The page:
The average 5-valve superhet is quite possible to repair without (although when a dozen or more wires terminate on a wave-change switch, I find myself hoping that the fault is somewhere else). And as GrimJosef comments, wires disappearing into a tin box can be baffling - especially if originating from a metallised valve that the pinout details aren't available for (pardon the grammar).

Of course, if the Phantom Fiddler has got there first and made a few modifications, then without the 'proper' circuit diagram, the challenge is very much increased!
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Old 31st Jul 2011, 11:44 am   #4
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Default Re: circuit diagrams.

The amp in question is a bit more complicated than most.
Its a Little rock 50 made by White amps of sunderland back in late 70`s possibly early 80`s.
It has 4 EL84`s
and 4 ECC83`s and one ECC81 (12AT7) possibly the phase inverter or reverb driver.
As luck would have it one of the guys on here has been kind enough to take a look at amp for me, Mrthermionics as we only live about 5miles from each other.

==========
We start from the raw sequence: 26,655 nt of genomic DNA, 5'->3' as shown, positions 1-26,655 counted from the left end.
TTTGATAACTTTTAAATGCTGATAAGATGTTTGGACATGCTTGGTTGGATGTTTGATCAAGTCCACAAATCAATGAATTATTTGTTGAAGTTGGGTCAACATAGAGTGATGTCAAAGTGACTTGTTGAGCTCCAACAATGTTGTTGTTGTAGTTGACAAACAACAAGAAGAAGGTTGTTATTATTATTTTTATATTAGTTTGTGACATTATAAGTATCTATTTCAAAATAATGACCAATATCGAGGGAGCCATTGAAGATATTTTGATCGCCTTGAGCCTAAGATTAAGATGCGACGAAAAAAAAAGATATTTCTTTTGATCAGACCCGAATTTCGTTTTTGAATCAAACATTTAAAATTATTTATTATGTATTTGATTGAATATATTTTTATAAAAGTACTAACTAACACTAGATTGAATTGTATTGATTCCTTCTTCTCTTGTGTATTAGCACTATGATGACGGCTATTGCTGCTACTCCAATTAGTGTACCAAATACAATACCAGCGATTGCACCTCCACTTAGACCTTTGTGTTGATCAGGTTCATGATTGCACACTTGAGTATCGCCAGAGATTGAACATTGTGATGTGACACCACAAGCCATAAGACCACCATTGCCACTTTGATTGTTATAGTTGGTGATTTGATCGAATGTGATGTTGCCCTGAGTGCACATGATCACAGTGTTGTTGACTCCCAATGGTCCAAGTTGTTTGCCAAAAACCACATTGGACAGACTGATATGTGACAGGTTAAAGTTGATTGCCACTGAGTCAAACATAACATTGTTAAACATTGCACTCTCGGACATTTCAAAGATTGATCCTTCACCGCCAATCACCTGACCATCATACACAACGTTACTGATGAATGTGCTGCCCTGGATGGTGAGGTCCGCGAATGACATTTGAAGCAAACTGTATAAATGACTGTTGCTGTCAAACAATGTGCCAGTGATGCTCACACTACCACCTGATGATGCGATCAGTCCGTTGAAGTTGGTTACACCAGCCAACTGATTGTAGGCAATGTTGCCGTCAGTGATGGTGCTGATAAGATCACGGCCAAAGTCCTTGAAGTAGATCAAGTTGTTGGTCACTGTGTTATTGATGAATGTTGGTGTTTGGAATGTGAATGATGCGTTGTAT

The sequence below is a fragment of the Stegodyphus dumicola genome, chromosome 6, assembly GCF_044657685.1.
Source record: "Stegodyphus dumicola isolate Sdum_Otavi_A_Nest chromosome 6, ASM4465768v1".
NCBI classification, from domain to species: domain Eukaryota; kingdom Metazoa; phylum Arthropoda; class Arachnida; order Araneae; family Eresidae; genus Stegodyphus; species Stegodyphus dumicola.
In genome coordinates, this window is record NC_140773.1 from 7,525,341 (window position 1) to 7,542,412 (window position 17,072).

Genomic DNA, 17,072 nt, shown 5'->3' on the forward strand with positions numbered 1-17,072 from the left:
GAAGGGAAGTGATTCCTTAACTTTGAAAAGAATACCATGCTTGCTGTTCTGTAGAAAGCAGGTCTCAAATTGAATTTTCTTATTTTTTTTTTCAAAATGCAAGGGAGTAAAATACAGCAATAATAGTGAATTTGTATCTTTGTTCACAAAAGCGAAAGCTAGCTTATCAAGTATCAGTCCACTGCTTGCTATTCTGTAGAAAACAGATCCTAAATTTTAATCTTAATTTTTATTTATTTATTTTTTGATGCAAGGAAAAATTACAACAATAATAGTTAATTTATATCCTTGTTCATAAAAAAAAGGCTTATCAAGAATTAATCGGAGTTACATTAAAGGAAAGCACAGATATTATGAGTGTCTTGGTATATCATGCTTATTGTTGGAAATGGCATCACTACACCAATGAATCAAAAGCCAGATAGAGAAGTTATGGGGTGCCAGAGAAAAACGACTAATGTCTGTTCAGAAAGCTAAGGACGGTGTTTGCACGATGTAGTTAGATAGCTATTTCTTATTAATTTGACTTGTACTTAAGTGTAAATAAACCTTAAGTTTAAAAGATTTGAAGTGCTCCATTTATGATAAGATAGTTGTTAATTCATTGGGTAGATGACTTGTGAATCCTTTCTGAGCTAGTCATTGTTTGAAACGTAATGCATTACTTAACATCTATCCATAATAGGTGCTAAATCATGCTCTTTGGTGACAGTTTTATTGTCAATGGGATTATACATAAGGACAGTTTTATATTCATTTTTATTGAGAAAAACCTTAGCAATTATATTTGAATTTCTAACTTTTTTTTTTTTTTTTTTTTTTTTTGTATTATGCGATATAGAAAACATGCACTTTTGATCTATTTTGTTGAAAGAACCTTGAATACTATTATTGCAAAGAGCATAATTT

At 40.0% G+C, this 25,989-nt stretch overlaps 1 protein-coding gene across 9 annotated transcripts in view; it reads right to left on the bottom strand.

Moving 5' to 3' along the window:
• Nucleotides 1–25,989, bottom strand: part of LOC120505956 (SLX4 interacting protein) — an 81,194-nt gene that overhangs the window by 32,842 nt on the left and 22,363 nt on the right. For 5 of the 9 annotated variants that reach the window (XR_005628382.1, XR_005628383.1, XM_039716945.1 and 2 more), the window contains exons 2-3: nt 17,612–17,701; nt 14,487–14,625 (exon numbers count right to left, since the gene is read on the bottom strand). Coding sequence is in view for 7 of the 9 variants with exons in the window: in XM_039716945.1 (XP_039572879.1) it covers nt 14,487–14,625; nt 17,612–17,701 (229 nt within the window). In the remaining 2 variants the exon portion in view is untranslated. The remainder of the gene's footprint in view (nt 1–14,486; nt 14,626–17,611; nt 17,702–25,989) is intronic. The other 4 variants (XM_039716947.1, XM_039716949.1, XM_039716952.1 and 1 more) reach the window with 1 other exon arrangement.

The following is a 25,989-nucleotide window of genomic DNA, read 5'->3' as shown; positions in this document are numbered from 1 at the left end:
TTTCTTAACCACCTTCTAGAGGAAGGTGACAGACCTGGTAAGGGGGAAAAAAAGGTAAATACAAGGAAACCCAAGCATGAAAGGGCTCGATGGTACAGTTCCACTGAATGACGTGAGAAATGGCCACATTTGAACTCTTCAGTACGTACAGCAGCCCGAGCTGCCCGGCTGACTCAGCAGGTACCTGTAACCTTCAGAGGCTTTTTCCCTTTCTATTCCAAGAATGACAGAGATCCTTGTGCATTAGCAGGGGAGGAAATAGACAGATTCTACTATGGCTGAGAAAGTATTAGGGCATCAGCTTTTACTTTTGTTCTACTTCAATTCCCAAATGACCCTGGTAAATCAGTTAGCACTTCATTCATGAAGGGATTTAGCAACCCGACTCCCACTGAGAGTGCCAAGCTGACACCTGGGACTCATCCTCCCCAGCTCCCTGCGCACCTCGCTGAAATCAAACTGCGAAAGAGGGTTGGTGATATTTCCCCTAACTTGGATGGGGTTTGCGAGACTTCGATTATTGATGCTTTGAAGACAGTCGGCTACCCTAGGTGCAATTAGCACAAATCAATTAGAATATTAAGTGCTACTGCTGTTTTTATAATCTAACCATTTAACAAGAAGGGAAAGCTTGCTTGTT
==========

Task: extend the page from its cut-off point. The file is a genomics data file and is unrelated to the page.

But here is a couple of pics anyway.
this is where a resistor had burnt out and I was just about to replace it on Filter cap board.
I have since changed all the filter caps and small cap shown along with resistor.
and this is the main board, I am a little worried regarding solid wires being used as i would have thought Vibration in a loud amp may cause dry joints.
Thanks all.
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Old 31st Jul 2011, 12:28 pm   #5
G8HQP Dave
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Default Re: circuit diagrams.

If a circuit diagram is not available, reverse engineer it from the actual item as far as possible. When fault tracing, staring at a diagram is better than staring at the item (except where the faut is obvious). Some people can look at an item, draw a diagram in their head, then fault trace on that. Ordinary people have to write it down.
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Old 31st Jul 2011, 1:24 pm   #6
neon indicator
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Default Re: circuit diagrams.

Solid wires is fine.
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Old 31st Jul 2011, 11:47 pm   #7
Kat Manton